He swung the hammer a third time, scything it hard, making it look like he meant it, which he didn't. Not yet. I could read the pattern. It was in his eyes. I arched back and the hammer head buzzed by an inch from my coat. Twenty-eight ounces, on a long handle. The momentum of the miss carried it way around. His shoulders turned ninety degrees and he twisted at the waist. He used the torque to come right back at me. With some arm extension this time. He forced me back. I ended up close to the wall.

  I watched his eyes.

  Not yet.

  He was a warrior. I wasn't. I was a brawler. He lived for the tactical victory. I lived to piss on the other guy's grave. Not the same thing. Not the same thing at all. A different focus. He swung for the fourth time, same angle, same height. He was like a fastball pitcher, getting me used to one thing before unleashing another thing entirely. Inside, inside, inside, and then the splitter away. But Frazer wouldn't go low. He would go high. Low would be better, but he was only a seven out of ten. Maybe an eight. But not a nine.

  He swung a fifth time, same height, same angle, so hard that the tines of the claw made a raw thrumming sound as they moved through the air, stopping dead as the hammer stopped dead. He swung a sixth time, same height, same sound, more extension. I was very close to the wall. No real place to go. Then came the seventh swing, same height, same angle, same sound.

  Then came his eyes.

  They flicked upward, and the eighth swing aimed high, right at the side of my head. Right at my temple. I saw a glint off the hammer's inch-wide striking face. Twenty-eight ounces. Nearly two pounds in weight. It would have punched a very neat hole through the bone.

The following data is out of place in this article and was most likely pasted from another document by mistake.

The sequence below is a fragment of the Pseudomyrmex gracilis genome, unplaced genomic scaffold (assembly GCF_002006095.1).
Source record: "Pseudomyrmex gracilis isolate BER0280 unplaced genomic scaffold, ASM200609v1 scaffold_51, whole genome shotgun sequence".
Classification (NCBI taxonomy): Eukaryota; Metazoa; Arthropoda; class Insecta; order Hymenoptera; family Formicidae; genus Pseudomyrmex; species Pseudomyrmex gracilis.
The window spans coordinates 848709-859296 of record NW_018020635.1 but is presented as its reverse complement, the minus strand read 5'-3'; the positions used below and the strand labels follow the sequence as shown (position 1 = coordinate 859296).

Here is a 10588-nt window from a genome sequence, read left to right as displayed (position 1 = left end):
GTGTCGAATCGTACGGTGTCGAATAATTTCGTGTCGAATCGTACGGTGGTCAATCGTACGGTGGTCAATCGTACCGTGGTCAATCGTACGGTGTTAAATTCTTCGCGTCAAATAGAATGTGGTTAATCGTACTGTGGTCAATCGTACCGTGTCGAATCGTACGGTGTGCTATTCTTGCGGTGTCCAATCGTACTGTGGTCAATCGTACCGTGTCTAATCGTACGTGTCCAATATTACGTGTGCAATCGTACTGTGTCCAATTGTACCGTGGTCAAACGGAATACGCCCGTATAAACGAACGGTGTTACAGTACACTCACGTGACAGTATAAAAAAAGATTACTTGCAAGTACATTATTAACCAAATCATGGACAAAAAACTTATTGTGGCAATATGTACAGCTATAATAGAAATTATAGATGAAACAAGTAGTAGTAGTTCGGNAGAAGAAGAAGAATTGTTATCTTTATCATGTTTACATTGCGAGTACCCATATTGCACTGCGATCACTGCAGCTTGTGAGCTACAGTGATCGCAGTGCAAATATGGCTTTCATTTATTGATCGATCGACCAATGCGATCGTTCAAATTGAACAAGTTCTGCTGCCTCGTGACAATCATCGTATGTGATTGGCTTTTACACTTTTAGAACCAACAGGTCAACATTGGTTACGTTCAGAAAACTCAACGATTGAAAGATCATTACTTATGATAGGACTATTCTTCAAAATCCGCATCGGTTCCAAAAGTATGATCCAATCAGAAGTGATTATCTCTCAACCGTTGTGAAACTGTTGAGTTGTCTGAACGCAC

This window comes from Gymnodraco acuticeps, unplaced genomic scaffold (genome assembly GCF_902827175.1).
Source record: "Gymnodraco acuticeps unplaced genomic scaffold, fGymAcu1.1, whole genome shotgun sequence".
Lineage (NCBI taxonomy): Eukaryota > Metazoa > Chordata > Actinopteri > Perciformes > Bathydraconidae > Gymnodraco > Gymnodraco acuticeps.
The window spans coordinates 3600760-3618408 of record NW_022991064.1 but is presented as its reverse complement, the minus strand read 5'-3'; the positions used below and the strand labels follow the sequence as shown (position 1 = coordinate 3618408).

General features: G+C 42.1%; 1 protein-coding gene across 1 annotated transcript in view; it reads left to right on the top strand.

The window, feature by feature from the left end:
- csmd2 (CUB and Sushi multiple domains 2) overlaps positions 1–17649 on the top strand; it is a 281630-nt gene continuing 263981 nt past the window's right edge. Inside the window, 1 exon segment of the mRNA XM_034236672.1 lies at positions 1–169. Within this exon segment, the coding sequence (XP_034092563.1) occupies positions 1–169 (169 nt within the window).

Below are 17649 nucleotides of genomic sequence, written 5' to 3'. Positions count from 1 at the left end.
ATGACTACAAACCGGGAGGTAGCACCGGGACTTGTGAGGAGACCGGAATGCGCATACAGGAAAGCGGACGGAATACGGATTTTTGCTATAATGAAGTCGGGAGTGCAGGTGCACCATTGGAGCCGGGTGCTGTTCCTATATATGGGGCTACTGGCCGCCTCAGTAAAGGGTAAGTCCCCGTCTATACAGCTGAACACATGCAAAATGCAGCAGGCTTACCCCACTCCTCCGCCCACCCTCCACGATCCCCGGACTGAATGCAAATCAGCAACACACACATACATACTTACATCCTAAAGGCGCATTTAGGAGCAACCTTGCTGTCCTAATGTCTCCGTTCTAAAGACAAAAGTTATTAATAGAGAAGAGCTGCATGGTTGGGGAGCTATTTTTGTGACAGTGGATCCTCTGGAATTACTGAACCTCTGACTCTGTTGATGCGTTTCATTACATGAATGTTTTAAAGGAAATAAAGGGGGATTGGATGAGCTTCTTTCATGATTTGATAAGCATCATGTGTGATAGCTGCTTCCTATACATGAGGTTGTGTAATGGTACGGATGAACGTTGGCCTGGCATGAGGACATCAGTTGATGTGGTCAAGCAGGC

But it didn't, because my head wasn't there when it arrived.

  I dropped vertically, eight inches onto bent and pre-set knees, four inches so the swing would miss me, and another four as a margin of safety, and I heard the rush of air above me, and I felt the miss drag him around in a wild part-circle, and I started back up, and then we were into a whole new set of calculations. We had done the three dimensions. We had done in and out, back and forth, and up and down. Now we were ready for the fourth dimension. Time. The only remaining questions were how fast could I hit him, and how fast was he spinning?

  And they were crucial questions. For him especially. I was twisting as I rose and my elbow was already moving fast and it was a certainty I was going to hit him with it in the neck. A mathematical certainty. But which part of the neck? The answer was, whichever part was there when the blow landed. Front, side, back, it was all the same to me. But not to him. For him, some parts would be worse than others.